[dow1tf] "Recent WHOIS Report Overlooking Fundamental Issue?"
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- Subject: [dow1tf] "Recent WHOIS Report Overlooking Fundamental Issue?"
- From: "GNSO SECRETARIAT" <gnso.secretariat@xxxxxxxxxxxxxx>
- Date: Thu, 17 Jun 2004 07:19:15 +0200
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1. From: Circle ID: "Recent WHOIS Report Overlooking Fundamental Issue?"
Jun 16, 2004 | From CircleID Privacy Matters
By Rod Dixon
ICANN indirectly controls the mother-of-all personal database systems.
Never, before, has a world-wide database exposed personally identifying
information of so many to so many. ICANN -- also known as the Internet
Corporation for Assigned Names and Numbers -- in its role as a type of
domain name cop requires domain name registrars and registries to maintain
and publicly display technical and personal information as well as contact
details on all individuals who register a domain name. With this policy in
place, it is not unlikely that every Internet user one day may have personal
data recorded in ICANN's database as result of owning a domain name. The
management of this scope of data collection, alone, should be a matter of
far-reaching public concern. Instead, few know about ICANN, and fewer know
what it does. Consequently, the media has remained relatively mute about
this growing Internet privacy crisis.
For its part, ICANN does not pretend to be unaware of the enormous level of
concern expressed by most Internet users regarding the lack of effective
protections of privacy. ICANN chartered three Task Forces to review all
aspects of the manner in which data is both collected and displayed by its
domain name database system -- called the WHOIS service directory. After
nearly three years of study and an overwhelming focus on data accuracy
issues rather than privacy concerns, ICANN is still struggling to balance
the needs and rights of registrants to keep their personal information from
wrongful access and misappropriation while respecting a limited and careful
circumscribed access to those who genuinely need access to WHOIS.
Each Task Force recently published a report posted on ICANN's website on
recommendations for modifications or improvements to WHOIS. The Task Force
recommendations include proposals ranging from a recommendation to notify
those who may be included in the database of the possible uses of WHOIS data
to one that recommends ICANN offer the Internet community "tiered access" to
serve as a vague mechanism to balance privacy against the needs of public
access. Too many of the recommendations seem to be framed by those who view
Internet users with hostility, such as the recommendation to punish domain
name users when a domain name is cancelled or suspended for "false contact
data," by canceling all other registrations with identical contact data.
In the main, however, recommendations reflect at least a sentimental, if not
serious, attempt to balance competing interests. Still, something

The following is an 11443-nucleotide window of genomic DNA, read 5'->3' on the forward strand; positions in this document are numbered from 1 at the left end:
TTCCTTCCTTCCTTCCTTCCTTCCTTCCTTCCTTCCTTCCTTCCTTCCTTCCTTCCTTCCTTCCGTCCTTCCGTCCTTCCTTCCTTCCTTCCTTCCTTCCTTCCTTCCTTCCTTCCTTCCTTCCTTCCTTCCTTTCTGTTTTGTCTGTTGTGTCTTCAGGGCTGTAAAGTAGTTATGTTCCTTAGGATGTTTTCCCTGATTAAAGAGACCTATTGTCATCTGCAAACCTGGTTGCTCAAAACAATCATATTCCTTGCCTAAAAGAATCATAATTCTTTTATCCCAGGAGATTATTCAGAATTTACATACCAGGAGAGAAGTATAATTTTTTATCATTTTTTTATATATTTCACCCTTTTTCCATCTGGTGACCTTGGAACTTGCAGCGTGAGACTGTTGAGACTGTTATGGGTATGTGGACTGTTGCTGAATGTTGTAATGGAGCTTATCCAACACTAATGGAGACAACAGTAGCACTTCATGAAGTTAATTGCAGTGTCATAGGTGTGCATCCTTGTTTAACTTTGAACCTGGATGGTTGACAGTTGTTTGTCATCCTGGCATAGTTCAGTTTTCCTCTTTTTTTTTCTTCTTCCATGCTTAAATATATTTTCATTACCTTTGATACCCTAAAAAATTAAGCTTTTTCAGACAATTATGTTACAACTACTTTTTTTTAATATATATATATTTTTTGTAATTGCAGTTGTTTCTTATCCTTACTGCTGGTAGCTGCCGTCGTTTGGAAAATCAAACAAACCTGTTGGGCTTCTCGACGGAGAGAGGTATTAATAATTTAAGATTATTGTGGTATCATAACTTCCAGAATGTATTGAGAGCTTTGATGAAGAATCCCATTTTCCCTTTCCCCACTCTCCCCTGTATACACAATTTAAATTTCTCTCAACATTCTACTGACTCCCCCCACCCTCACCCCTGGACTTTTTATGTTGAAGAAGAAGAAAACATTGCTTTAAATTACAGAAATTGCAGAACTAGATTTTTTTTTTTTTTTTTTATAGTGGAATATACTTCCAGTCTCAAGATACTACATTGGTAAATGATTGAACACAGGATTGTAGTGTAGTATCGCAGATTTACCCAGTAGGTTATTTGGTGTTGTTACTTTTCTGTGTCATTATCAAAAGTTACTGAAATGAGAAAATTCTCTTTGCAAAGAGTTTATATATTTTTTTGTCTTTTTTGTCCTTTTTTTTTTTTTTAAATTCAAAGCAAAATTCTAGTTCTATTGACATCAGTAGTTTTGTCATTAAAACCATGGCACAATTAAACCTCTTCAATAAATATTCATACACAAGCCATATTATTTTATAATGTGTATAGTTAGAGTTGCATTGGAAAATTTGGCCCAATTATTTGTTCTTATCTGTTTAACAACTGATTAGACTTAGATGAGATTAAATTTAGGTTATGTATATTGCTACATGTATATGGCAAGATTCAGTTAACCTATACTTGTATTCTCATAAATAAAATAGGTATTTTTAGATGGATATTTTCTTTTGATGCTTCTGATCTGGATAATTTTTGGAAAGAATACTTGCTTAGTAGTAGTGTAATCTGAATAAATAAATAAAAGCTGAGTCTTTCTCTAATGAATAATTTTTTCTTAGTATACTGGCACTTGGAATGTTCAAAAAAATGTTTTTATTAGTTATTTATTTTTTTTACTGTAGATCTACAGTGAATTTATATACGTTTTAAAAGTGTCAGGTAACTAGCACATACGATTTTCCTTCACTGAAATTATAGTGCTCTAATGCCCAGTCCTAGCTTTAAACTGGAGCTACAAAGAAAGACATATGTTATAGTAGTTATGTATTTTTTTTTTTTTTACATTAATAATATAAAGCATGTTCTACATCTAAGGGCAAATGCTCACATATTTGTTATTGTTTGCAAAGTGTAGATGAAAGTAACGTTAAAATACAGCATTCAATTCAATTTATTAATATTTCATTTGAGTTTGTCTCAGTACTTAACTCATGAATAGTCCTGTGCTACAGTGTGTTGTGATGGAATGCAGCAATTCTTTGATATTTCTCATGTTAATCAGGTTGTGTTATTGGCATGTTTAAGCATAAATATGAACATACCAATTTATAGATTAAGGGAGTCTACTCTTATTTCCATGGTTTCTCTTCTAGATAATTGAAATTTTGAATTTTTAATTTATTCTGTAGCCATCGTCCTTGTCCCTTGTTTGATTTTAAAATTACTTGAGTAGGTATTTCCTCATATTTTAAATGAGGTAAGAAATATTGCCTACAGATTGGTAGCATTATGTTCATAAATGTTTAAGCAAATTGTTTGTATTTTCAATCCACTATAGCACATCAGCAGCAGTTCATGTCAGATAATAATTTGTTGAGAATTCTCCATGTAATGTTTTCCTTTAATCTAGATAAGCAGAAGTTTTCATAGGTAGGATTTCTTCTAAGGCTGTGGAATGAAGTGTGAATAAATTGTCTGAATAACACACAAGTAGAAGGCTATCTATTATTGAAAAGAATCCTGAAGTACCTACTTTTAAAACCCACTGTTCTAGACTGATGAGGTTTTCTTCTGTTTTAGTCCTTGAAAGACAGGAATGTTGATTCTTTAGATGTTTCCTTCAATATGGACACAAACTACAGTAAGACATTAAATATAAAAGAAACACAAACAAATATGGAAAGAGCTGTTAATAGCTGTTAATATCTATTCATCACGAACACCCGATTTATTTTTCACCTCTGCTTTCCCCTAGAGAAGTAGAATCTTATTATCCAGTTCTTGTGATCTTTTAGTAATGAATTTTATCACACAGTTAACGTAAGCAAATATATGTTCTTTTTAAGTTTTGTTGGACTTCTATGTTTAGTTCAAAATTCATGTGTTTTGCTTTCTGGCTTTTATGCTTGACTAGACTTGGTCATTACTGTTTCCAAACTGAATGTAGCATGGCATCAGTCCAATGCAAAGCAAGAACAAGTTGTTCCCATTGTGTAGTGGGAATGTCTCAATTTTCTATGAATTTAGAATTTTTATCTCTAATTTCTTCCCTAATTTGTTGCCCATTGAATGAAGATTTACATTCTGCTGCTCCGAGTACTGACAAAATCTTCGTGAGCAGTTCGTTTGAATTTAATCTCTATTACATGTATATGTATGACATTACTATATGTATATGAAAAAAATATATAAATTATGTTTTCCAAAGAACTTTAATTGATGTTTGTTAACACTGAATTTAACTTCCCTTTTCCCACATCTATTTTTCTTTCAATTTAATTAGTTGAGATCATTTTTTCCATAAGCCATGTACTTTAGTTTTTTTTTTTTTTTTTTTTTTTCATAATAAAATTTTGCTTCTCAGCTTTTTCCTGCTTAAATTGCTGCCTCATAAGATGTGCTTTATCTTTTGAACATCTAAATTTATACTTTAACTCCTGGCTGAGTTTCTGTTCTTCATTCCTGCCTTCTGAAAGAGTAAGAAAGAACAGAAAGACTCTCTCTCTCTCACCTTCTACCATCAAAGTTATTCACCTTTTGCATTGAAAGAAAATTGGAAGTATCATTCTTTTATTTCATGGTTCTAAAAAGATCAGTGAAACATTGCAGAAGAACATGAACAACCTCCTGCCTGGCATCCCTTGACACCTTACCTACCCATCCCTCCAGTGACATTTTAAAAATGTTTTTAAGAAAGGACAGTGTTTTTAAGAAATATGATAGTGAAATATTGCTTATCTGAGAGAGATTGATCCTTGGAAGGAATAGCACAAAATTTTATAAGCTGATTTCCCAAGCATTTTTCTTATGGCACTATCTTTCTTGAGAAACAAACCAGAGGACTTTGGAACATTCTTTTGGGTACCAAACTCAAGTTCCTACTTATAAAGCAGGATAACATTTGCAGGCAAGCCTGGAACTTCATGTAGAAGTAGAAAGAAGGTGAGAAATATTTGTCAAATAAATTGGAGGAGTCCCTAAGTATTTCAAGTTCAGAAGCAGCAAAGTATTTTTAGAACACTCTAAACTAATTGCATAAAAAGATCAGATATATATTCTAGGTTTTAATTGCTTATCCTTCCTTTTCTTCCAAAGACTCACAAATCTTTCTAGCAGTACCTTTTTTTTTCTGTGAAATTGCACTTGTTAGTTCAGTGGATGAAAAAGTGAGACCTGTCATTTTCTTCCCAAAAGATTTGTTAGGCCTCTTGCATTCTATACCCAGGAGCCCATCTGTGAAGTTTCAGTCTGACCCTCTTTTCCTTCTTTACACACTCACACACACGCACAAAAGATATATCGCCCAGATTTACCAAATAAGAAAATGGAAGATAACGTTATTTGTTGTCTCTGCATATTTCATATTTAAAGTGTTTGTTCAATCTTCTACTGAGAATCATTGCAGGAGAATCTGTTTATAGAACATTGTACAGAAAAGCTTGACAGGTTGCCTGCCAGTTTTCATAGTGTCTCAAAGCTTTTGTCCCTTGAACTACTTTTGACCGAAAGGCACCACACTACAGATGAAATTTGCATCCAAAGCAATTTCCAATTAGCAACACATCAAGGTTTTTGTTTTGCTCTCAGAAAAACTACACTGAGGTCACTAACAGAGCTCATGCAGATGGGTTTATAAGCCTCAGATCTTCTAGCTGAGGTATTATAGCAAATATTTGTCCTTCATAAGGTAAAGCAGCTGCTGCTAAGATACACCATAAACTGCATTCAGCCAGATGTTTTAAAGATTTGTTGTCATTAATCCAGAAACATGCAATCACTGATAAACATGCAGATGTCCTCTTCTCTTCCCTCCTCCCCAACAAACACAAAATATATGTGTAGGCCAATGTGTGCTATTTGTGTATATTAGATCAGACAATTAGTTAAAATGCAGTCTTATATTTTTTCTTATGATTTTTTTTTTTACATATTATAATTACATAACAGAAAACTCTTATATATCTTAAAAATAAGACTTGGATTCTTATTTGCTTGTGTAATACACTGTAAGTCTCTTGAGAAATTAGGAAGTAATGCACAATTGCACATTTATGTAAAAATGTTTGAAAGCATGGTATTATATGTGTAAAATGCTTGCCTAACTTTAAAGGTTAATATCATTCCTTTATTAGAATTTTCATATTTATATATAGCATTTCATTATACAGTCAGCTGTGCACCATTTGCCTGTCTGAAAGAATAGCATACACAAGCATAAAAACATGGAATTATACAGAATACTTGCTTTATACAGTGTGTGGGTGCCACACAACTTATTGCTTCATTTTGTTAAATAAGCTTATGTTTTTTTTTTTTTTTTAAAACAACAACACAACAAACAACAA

fundamental was overlooked by the Task Forces: a reflective reconsideration
whether WHOIS should be an entirely public database. Notwithstanding that
ICANN's must suffer pressures from outside forces, including the United
States, to shut down the use of WHOIS by those committing various acts of
Internet-based fraud, it is unwise to assume that data accuracy is the only
route to that goal. Indeed, some forms of Internet-based fraud are likely to
be assisted by the ease of access to the public database. It may very well
be that the right answer to concerns about privacy and certain types of
fraud leads directly to the same solution: imposed restrictions on access to
personally identifying information.
The WHOIS service has always been a public database, but the reasons
justifying public access to WHOIS have grown more dubious as the incident of
online identity theft reaches far beyond the grasp of the efforts of law
enforcement and consumer protection. The Task Forces reports conspicuously
confirm that the Task Forces deliberations critically overlooked the
question whether the public WHOIS database should remain public. Fundamental
matters are easy to overlook.
As the story goes in Greek mythology when Achilles' mother dips her son into
a special river to make his body invulnerable on all parts touched by the
river's waters, his mother overlooks a very important matter; the water did
not touch the spot near Achilles' foot, which his mother held when dipping
him. Achilles' only point of vulnerability seems to have arisen from a basic
oversight. This classic tale highlights a frustratingly common experience.
We are all too familiar with the failures that follow a lack of planning and
deliberation, but, far less common, are the lessons learned from failures
that follow what we overlook. Even looking backward, it is difficult to
recognize the reason for failure in a given context where the point of
failure is a fundamental matter that was overlooked.
When Warner Bros. spent nearly $175 million to deliver the summer's first